David “Squid” Quinn
David Quinn, a visionary artist, made a bold decision to depart from his art studies and align himself with the mesmerizing Blue Man Group, a performance ensemble that captivated his heart. Devoting seven years to collaborating with the group, he played an instrumental role in their exploration and expansion.
Subsequently, his artistic journey led him to the realm of video production, where he flourished as a skilled dance videographer and editor. Throughout his odyssey, he delved into the realm of art video editing and installation, working alongside esteemed clients such as Bruce Nauman, the legendary Blue Man Group, Alvin Ailey, and Richard Serra.
In the transformative year of 2002, David embarked on a resolute path of self-discovery and creative evolution. His deep affinity for vibrant hues, perhaps inspired by his affiliation with Blue Man Group, became an integral part of his artistic expression as he seamlessly integrated vivid and luminous colors into his imagery. In addition, he consistently embraced an abstract vernacular in his photographs, seeking to strike a delicate balance where subjects hovered on the edge of recognition, enticing viewers to delve into their own memories for interpretation.
Above all, David aims to infuse joy and delight into the viewer’s experience of his artwork, even if the pursuit of identification is not their primary focus. Embracing the mounting of theatrical shows, he now seeks to expand his horizons once more, exploring how his vibrant and abstract language can be harnessed to invigorate live events and immersive installations. Engaging in spirited conversations about art, in all its diverse forms, with fellow artists and art enthusiasts remains his cherished pastime, fueling his creative spirit and nourishing his artistic soul.
Artrepreneur: How does your choice of subject matter reflect your personal interests and artistic vision?
DSQ: I am a lover of abstract painting and I have discovered my subject matter by experimenting with objects that serve my goal of abstraction. My challenge has always been to find simple, recognizable objects that I could light and frame in a way that made the individual shapes and colors of its parts more dominant than the whole object. I started with paper bags and loved how I could take this mundane object that everyone recognizes and make it into a vibrant, dynamic, geometric abstract composition on the wall. Once I realized that the folds allowed me to record a strong edge where two colors met, I immediately thought of paper airplanes. Again, this mundane, recognizable object is easily reduced to a grouping of colored polygons but still maintains a wholeness the borders on archetypical. I love the idea that someone finds themselves intensely visually engaged with a banal object like a paper lunch bag or paper airplane. And it is fun to watch people smile as they recognize the object and their process of identification.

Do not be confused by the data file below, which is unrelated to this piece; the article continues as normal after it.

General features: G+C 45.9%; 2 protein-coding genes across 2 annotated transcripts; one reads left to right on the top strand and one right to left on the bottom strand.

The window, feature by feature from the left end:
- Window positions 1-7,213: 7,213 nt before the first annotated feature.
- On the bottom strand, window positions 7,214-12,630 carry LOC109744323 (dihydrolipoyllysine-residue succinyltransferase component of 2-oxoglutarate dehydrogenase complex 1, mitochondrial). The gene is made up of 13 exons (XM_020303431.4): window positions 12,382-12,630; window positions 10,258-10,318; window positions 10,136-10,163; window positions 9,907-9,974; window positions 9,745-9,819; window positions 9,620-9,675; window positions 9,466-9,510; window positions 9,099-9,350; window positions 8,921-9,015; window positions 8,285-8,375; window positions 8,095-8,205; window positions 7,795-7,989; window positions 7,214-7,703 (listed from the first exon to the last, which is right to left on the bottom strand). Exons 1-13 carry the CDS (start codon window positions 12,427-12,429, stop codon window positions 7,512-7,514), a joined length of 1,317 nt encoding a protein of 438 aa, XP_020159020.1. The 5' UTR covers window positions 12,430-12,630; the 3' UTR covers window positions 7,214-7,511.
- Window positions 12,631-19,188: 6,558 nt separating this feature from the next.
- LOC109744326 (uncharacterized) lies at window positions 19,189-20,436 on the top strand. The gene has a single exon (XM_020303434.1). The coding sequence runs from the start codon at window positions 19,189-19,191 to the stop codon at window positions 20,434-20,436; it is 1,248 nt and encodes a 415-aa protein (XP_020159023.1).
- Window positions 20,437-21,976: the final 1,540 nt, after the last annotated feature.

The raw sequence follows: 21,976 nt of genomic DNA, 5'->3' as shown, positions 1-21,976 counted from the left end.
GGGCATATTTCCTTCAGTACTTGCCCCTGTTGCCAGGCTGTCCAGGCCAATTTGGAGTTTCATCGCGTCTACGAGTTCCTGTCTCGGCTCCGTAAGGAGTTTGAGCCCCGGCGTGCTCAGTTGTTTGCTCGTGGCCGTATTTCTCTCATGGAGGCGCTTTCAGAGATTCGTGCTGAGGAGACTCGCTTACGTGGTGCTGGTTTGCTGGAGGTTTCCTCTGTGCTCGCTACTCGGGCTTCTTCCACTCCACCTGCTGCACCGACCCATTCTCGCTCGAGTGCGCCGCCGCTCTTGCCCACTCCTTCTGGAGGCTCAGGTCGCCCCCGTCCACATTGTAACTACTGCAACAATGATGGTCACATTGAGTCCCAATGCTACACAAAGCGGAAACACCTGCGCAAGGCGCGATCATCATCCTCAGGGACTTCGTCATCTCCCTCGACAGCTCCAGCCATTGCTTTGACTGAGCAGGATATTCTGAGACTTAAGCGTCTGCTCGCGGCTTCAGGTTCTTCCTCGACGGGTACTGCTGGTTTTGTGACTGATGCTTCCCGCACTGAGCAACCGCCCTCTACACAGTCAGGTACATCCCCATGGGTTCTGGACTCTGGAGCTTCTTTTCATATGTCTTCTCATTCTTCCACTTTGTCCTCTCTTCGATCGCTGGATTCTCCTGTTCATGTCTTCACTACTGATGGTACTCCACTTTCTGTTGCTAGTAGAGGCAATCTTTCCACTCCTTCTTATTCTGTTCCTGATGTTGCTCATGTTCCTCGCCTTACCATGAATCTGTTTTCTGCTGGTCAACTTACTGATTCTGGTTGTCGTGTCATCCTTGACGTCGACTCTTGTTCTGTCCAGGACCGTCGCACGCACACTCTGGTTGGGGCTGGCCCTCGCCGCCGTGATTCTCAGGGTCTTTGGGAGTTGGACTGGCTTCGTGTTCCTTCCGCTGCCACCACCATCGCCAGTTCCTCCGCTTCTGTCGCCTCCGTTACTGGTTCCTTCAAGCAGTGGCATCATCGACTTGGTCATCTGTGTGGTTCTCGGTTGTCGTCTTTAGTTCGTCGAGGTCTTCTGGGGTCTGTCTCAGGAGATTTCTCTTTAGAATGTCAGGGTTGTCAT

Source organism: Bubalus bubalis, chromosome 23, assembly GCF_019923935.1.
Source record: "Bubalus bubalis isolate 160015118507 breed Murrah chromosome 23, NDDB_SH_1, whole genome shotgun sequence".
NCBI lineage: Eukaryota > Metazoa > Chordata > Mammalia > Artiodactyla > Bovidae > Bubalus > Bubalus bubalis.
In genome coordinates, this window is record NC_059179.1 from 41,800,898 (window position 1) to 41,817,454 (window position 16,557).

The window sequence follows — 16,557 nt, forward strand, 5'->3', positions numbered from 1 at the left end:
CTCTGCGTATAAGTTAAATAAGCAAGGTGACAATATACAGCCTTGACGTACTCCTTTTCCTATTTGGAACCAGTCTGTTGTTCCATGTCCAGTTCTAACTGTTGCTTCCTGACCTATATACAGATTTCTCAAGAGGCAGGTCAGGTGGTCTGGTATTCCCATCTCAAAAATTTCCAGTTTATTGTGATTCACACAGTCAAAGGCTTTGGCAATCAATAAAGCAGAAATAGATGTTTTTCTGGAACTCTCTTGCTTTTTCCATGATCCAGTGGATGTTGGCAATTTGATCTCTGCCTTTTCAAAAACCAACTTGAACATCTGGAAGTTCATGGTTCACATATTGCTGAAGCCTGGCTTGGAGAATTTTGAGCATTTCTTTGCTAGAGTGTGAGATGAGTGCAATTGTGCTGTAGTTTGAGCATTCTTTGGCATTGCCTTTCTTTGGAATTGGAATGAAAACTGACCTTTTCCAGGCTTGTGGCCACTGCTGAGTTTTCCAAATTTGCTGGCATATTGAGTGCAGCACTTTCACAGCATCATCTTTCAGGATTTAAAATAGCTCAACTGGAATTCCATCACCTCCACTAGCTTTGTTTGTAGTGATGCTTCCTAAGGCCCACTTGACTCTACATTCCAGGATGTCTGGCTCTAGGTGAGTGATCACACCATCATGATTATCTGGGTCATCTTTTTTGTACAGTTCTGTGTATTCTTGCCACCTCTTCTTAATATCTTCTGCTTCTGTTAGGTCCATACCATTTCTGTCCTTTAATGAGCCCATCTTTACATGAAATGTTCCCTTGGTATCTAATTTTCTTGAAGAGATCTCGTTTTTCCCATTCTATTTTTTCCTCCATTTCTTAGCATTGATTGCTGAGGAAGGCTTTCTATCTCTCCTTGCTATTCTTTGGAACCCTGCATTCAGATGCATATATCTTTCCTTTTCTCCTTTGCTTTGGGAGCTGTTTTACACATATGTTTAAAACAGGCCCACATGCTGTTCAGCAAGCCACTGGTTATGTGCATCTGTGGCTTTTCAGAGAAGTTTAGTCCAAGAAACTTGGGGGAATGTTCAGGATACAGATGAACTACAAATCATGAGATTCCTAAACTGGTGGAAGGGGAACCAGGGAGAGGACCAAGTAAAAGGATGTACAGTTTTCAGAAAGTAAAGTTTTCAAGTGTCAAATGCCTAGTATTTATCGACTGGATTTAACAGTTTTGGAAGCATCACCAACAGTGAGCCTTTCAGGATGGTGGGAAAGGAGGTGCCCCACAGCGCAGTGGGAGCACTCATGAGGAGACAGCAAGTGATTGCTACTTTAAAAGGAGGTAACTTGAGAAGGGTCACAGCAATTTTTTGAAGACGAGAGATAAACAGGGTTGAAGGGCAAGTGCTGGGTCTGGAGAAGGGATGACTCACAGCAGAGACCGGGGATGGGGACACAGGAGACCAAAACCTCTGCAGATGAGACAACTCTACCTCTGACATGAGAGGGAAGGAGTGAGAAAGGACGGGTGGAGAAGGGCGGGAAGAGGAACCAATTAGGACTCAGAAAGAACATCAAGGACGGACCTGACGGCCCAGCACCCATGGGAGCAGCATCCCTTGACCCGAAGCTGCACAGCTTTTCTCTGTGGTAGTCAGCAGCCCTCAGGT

ATP: How does your work contribute to the ongoing dialogue and evolution of the medium of photography?
DSQ: Photography is such a common form these days that most people approach a photograph with a strong confidence in their viewing ability. Their confidence is based in an assumption that a photograph is a mechanical record of something “real” and not fully created on paper or canvas purely from the mind of the artist. When viewing an image, there is a moment of recognition that comes just before the process of identification. This is the base experiential process for photographs. If the photographer is able to subvert this process for just a moment, the viewer can get lost in a color or a shape. In that moment, the viewer is experiencing the ‘object’ of the photograph and not merely identifying the subject. Encouraging a viewer to recognize the formal, compositional elements in the photograph leads to a greater appreciation for the artistic skill of the photographer and veers photographic appreciation away from just the “right place, right time, right gear” critique. In my work, I utilize the vocabulary of geometric abstract painting with the goal of getting a viewer to approach my photos with the same mindset they would have when looking at a painting. My hope is that this leads to a more nuanced reading of photographs as fine art and not just mechanical records of moments, people, and places.